California is taking a new look at merits of bilingual education

California, where voter initiatives often become leading indicators of nationwide change, will vote on June 2 on the bitterly debated issue of bilingual education. Much more is at stake than how millions of kids learn — or don’t learn — English.

If it passes as expected, Proposition 227 would end most bilingual education in California and require students to be taught almost entirely in English. That would be a major reversal of current practice, which has generally been a well-intentioned failure, costly not only in money but in irreplaceable years of children’s lives.

So intense are feelings that recently the California Board of Education rescinded its policy requiring that all students with limited English skills be taught in their native language. Instead, decisions about bilingual education are to be made by local school districts — at least until the June referendum.

Opponents of bilingual education forced the board’s decision by citing a legal technicality. But the ruling gives schools an opening to begin at least limited change now.

Fierce arguments about how to teach children whose native language is not English have been intensifying as the number of immigrant youngsters has grown. Hispanic parents, in particular, are demanding a more effective way to bring their offspring into the American mainstream and make it easier for them to get good jobs.

But what should be an education issue is distorted by ethnic sensitivities, by political opportunism and by economic considerations.

What is loosely called bilingual education is rooted in kindly, good intentions to help non-English speaking children ease into school and keep up with their age group. In part it is an overreation to abuses in the past, such as pushing some Native American youngsters into boarding schools where the use of their tribal language was forbidden.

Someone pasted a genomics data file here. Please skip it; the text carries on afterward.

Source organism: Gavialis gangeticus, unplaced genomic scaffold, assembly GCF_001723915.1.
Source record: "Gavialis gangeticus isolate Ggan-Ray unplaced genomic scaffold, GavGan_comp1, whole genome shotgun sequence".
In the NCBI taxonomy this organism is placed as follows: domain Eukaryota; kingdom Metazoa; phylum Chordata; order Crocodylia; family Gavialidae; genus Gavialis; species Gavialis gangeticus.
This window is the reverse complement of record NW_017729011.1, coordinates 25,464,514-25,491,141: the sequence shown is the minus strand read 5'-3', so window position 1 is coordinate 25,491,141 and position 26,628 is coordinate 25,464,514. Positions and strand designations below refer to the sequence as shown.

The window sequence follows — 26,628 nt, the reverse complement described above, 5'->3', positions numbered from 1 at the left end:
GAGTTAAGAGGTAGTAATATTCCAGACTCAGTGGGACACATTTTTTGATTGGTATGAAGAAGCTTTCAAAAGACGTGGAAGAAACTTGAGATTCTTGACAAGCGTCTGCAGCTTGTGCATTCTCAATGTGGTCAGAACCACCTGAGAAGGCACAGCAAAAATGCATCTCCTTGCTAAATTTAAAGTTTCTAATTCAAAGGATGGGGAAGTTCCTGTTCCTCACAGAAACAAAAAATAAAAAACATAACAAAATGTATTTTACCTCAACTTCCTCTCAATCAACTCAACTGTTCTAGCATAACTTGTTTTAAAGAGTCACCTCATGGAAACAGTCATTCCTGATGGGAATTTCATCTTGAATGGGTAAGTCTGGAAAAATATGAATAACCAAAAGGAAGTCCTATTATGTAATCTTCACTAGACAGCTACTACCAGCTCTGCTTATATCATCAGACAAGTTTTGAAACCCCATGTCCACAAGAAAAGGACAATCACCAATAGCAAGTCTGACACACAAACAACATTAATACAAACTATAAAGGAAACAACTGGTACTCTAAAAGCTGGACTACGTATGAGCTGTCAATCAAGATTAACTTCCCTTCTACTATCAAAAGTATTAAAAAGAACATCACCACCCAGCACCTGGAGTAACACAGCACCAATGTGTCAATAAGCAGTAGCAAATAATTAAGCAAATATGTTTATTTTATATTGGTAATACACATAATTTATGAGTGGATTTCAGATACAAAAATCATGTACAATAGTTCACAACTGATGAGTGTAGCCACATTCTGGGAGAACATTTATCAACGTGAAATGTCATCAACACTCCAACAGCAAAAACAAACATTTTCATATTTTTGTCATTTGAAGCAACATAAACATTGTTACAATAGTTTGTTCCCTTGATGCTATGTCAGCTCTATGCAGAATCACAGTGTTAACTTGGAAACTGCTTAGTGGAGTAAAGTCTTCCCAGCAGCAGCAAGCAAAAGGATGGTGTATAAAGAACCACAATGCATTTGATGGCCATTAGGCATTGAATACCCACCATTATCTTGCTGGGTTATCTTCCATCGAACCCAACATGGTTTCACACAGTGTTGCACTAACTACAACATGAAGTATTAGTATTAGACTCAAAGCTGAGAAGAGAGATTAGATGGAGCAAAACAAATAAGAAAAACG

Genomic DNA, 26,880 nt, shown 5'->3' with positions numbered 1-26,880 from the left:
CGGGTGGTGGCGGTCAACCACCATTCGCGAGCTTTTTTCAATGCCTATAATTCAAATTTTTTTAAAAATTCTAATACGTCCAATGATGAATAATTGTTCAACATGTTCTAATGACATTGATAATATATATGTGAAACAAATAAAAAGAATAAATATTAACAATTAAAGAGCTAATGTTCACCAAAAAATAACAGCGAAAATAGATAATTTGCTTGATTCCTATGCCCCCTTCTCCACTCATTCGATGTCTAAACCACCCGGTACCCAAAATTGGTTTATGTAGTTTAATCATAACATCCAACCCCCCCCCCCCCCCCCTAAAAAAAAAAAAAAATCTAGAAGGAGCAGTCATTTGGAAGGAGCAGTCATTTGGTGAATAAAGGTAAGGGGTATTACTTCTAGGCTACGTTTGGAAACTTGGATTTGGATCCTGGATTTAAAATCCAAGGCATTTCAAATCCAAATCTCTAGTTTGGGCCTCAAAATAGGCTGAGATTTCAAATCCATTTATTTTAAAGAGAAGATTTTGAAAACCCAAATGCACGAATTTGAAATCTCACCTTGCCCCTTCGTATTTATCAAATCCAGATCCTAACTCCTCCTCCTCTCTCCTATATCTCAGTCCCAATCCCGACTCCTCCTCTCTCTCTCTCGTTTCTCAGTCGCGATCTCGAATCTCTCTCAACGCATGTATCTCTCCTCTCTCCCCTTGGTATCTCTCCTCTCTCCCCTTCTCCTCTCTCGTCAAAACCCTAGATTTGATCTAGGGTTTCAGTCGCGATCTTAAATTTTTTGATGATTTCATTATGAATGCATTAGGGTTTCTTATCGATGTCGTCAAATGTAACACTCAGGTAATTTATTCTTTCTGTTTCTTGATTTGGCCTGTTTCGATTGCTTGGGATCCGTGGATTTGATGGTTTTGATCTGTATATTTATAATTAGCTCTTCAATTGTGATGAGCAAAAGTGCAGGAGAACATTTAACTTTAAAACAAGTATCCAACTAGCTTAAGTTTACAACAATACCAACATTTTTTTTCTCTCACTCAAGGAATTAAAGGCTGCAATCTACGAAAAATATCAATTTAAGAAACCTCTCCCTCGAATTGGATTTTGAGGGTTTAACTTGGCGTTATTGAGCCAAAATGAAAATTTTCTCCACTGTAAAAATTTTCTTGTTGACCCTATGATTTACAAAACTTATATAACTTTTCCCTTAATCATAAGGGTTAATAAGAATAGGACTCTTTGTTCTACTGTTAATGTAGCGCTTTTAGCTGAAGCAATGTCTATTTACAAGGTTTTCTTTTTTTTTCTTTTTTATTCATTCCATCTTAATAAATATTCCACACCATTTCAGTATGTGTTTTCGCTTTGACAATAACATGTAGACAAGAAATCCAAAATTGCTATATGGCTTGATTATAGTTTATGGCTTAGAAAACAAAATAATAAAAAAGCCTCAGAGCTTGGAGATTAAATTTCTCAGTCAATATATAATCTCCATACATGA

In theory, bilingual education calls for youngsters who are not proficient in English to be taught in their native language while they are gradually introduced to English. That way, they can learn at grade level in math, science and other subjects until they make the transition to mainstream classes. The process is expected to take about three or four years.

But in reality, the problems are enormous and sometimes insurmountable. Too often, bilingual classes concentrate on teaching the students’ native language, not English, delaying the transition to all-English classes for up to seven years. Some students never become competent in English.

In California, at least 55 languages are spoken by the 1.4 million children who are not proficient in English. It is difficult to hire enough competent bilingual teachers and sometimes schools have to settle for teachers with limited English skills, an inadequacy they pass on to their students.

Many immigrant youngsters come from countries where they had inadequate schooling. Bilingual programs may spend years teaching them to be literate and fluent in their native language, with only minimal attention to English.

Some advocates of bilingual education are convinced it is the duty of the public school system to maintain the culture and linguistic heritage of immigrant children, even if it delays their moving into mainstream American culture. This is short-sighted and politically dangerous. It increase the risk that the United States could become Balkanized into language-segregated ethnic groups competing for turf and power instead of growing into one united people.

What should be the decisive argument here is neurological. There is no scientific doubt now that the human brain has special abilities to learn language — in spoken and written form — most easily in the early years of life.

Instead of postponing the learning of English, we should be looking for ways to begin teaching it at the earliest age possible. One of the best education investments would be to provide gentle, caring English-immersion Head Start, English-only daycare and child/family centers which could provide English-immersion for preschoolers and language classes for their parents.

California’s Proposition 227 would provide a year of schooling that emphasizes English, with courses taught in English, for children who are not proficient in the language. Done with understanding and skill, it should work far better than what California is doing now.

Beck is a columnist for the Chicago Tribune, 435 N. Michigan Ave., Chicago, Ill., 60611. Distributed by KRT News Service.

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